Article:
HTML (HyperText Markup Language) is a descriptive language that specifies webpage structure.

Brief history

In 1990, as part of his vision of the Web, Tim Berners-Lee defined the concept of hypertext, which Berners-Lee formalized the following year through a markup mainly based on SGML. The IETF began formally specifying HTML in 1993, and after several drafts released version 2.0 in 1995. In 1994 Berners-Lee founded the W3C to develop the Web. In 1996, the W3C took over the HTML work and published the HTML 3.2 recommendation a year later. HTML 4.0 was released in 1999 and became an ISO standard in 2000.

At that time, the W3C nearly abandoned HTML in favor of XHTML, prompting the founding of an independent group called WHATWG in 2004. Thanks to WHATWG, work on HTML continued: the two organizations released the first draft of HTML5 in 2008 and an official standard in 2014. The term "HTML5" is just a buzzword referring to modern web technologies which are part of the HTML Living Standard.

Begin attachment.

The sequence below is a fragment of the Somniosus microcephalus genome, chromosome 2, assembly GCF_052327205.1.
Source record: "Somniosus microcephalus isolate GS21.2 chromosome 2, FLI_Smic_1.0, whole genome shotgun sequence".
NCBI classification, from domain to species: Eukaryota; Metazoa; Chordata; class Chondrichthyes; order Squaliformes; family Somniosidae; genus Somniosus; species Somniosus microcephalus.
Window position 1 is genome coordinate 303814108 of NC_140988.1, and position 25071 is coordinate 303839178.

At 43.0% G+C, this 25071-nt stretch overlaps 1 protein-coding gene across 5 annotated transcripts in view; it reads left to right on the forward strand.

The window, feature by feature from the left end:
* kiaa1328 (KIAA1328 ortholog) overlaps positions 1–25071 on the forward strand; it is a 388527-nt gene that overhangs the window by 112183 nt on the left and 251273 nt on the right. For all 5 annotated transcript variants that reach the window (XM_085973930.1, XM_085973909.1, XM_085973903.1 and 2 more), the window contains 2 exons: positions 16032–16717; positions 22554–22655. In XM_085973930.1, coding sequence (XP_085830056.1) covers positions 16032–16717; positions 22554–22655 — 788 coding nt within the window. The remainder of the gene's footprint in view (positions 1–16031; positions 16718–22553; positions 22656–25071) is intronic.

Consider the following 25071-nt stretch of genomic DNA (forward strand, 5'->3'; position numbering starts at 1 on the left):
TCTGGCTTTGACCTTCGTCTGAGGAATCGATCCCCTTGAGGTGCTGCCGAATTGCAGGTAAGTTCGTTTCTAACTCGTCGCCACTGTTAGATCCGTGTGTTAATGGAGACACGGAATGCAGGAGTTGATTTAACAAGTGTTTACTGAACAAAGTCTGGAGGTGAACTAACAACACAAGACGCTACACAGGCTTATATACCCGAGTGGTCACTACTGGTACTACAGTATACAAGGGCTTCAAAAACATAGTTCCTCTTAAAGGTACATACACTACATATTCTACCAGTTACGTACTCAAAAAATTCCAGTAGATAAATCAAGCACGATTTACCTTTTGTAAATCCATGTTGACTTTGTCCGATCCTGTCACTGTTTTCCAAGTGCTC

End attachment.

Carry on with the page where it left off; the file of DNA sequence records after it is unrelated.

Concept and syntax

An HTML document is a plaintext document structured with elements. Elements are surrounded by matching opening and closing tags. Each tag begins and ends with angle brackets (<>). There are a few empty or void elements that cannot enclose any text, for instance <img>.

You can extend HTML tags with attributes, which provide additional information affecting how the browser interprets the element:

Detail of the structure of an HTML element

An HTML file is normally saved with an .htm or .html extension, served by a web server, and can be rendered by any Web browser.

See also